Martin Lowery believes cooperatives are responsible for what might be greatest engineering feat of the 20th century in the United States: bringing electricity to millions of rural homes after private companies refused to provide the infrastructure to extend power lines into the heart of the country.
Lowery is the Executive Vice President for Member and Association Relations for the National Rural Electric Cooperative Association, which represents the interest of its 900 member cooperatives. “Almost 75% of the geography of the United States is served by electric cooperatives,” he said. Back in the 1930s, he explained, private, investor-owned companies were unwilling to invest in the infrastructure needed to bring electricity to the vast swathes of rural America without power. Instead, the New Deal created cooperatives to bring electricity (and telephone service) to rural areas.
What Lowery calls “the cooperatives’ can-do spirit” that brought electricity to the American countryside has continued, and is now being applied to solutions for clean energy. He believes that technology offers the solution to getting the balance between environmental concerns and keeping bills affordable. And, he says, cooperatives are leading the way in research, energy efficiency and innovation. “We’ve always been in the business of technology solutions,” he explained.
The NRECA believes that the US needs an “all-of-the-above” approach towards energy supply, with a mix of coal, renewables, nuclear power and natural gas. Only through the inclusion of coal can the NRECA’s member electric cooperatives ensure that electricity bills stay affordable for their 42 million members, says the association. “We believe that the mix has to be there, especially as we continue to have major economic issues in rural America,” said Lowery. “But that doesn’t mean we’re not looking at clean coal solutions, ways of utilizing carbon production, ways of reducing mercury emissions. We have to have continuing improvements.”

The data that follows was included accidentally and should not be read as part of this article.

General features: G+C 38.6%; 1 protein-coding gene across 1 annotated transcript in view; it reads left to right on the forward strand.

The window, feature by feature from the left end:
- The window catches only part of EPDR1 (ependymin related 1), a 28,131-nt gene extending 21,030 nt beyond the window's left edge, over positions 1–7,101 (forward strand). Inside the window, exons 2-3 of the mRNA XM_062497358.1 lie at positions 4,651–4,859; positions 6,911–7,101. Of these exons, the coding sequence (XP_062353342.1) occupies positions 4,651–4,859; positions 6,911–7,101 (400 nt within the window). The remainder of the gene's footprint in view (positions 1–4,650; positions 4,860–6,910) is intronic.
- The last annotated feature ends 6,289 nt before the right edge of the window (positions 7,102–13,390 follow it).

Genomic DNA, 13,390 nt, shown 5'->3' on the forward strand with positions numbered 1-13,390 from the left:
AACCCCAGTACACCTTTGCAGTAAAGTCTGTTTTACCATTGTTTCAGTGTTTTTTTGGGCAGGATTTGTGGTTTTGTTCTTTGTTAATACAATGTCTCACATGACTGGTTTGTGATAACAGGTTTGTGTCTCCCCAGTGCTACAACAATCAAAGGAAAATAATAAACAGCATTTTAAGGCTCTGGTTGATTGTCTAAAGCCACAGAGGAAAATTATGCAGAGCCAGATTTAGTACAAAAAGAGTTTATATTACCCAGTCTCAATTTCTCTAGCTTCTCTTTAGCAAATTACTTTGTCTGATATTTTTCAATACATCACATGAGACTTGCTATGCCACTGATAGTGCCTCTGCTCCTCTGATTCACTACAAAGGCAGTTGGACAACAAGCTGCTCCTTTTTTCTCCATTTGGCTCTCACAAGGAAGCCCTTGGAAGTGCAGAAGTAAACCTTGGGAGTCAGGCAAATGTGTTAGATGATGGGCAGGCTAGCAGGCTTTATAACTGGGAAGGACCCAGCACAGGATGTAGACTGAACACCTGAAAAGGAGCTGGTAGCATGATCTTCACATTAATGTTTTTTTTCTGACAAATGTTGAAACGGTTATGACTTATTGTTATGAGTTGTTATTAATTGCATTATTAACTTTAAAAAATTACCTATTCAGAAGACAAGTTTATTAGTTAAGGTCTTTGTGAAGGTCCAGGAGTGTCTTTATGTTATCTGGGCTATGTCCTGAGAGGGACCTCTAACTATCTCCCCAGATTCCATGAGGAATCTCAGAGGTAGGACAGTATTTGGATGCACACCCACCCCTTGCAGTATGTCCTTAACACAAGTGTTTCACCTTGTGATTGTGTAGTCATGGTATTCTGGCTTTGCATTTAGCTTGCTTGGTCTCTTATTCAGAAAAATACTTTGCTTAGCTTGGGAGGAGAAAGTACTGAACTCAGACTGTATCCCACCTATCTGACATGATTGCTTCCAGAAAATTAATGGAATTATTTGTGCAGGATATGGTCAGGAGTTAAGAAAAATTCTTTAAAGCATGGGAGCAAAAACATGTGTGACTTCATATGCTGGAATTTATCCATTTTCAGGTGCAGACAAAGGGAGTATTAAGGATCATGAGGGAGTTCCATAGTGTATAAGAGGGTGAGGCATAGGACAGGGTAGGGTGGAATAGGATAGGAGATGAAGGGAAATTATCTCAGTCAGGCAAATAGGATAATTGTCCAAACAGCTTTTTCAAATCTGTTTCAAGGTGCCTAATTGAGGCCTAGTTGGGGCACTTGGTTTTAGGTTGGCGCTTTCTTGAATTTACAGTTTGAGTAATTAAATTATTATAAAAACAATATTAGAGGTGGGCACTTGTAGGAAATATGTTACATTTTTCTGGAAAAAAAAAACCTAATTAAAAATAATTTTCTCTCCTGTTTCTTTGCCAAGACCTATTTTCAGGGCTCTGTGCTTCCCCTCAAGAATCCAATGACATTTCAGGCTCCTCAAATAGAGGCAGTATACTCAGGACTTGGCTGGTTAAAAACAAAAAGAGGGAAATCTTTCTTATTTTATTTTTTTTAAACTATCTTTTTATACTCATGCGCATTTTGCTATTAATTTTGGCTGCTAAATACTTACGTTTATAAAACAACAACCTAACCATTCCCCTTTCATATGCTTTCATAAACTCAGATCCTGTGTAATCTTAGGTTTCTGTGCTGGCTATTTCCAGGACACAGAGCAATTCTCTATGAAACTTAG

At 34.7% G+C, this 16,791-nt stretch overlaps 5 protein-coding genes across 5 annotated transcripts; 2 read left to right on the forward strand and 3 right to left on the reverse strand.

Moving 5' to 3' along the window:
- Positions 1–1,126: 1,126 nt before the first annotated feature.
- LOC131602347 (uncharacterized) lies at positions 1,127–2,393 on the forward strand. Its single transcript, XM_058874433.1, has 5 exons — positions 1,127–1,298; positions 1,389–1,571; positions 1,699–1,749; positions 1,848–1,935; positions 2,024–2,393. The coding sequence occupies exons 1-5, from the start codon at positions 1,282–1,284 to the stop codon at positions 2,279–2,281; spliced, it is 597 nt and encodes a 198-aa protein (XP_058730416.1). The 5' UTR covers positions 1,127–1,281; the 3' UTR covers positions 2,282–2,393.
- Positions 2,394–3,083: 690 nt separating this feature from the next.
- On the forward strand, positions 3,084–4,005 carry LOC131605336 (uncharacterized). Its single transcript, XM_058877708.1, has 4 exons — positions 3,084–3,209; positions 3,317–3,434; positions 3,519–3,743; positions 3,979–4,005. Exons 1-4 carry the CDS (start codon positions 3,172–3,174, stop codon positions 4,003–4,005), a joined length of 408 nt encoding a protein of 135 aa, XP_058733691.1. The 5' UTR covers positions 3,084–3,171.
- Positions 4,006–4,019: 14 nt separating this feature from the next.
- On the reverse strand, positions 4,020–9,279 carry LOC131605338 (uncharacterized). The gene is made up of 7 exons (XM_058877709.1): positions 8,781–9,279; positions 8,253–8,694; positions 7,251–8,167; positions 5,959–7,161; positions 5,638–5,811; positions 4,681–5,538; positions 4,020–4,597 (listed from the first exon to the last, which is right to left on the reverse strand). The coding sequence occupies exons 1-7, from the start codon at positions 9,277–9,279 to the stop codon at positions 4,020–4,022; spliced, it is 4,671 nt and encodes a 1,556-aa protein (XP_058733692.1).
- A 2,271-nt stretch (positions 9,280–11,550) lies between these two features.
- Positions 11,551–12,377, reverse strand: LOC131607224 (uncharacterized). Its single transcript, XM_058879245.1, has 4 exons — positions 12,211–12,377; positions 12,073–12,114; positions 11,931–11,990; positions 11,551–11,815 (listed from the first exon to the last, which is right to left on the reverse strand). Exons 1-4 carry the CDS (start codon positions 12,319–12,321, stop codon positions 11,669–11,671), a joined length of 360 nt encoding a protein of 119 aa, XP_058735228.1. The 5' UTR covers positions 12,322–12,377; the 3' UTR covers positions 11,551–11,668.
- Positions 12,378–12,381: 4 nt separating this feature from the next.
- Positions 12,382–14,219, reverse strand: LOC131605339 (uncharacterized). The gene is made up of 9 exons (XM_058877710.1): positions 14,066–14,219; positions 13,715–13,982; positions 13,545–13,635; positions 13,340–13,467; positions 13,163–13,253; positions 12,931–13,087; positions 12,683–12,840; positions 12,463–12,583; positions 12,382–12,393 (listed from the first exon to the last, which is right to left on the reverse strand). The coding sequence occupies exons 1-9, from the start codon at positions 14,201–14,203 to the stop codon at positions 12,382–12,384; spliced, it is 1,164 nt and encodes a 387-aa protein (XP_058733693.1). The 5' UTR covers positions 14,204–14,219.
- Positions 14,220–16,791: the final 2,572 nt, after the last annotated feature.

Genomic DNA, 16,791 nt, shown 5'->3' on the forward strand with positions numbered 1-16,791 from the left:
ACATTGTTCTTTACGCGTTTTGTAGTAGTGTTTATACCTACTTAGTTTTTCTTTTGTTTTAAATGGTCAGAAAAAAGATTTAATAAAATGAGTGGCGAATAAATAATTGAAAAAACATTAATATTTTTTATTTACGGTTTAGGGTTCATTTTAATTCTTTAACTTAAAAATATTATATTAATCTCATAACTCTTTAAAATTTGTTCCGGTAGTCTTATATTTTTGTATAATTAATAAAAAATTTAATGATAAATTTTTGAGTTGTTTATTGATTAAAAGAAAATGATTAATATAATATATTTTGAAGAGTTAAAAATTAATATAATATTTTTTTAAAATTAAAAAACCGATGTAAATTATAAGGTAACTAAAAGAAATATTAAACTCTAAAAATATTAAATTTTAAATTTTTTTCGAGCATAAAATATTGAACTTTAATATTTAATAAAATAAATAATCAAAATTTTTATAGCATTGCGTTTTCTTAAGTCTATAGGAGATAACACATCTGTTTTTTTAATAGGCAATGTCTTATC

He also said there had been a major trend, particularly over the past 12 to 18 months, in small, community-based projects for renewable energy like solar and wind. “This trend is being led by the electric cooperatives,” he said. “Instead of trying to deal with installing your own rooftop solar panels, you can invest in panels which are run by the cooperative, for which you receive a return or a rebate on your electricity bill.”
Lowery gave the example of the Wright-Hennepin Electric Cooperative, in Rockford, Minnesota, which opened the WH Solar Community in early September. For just $917, investors can own their own solar panel, giving them clean power and lowering their monthly bills, all without having to deal with the hassle of installation and maintenance. “For example, they don’t have to worry about insurance coverage,” said Lowery. “Suppose you have a big hailstorm? It’s all insured by the cooperative.
He said that unlike in the UK or Germany, where renewable energy cooperatives are currently being set up, because of its unique history the United States already has the electric cooperative infrastructure already in place, making it easy to implement this kind of community-owned renewable energy project. He believes that cooperatives are leading the way towards a greener, yet still affordable, energy future in a way that private companies are not. “An investor-owned utility’s main concern is its return on its investment,” he said. “While a cooperative is trying to do what’s right for its members.”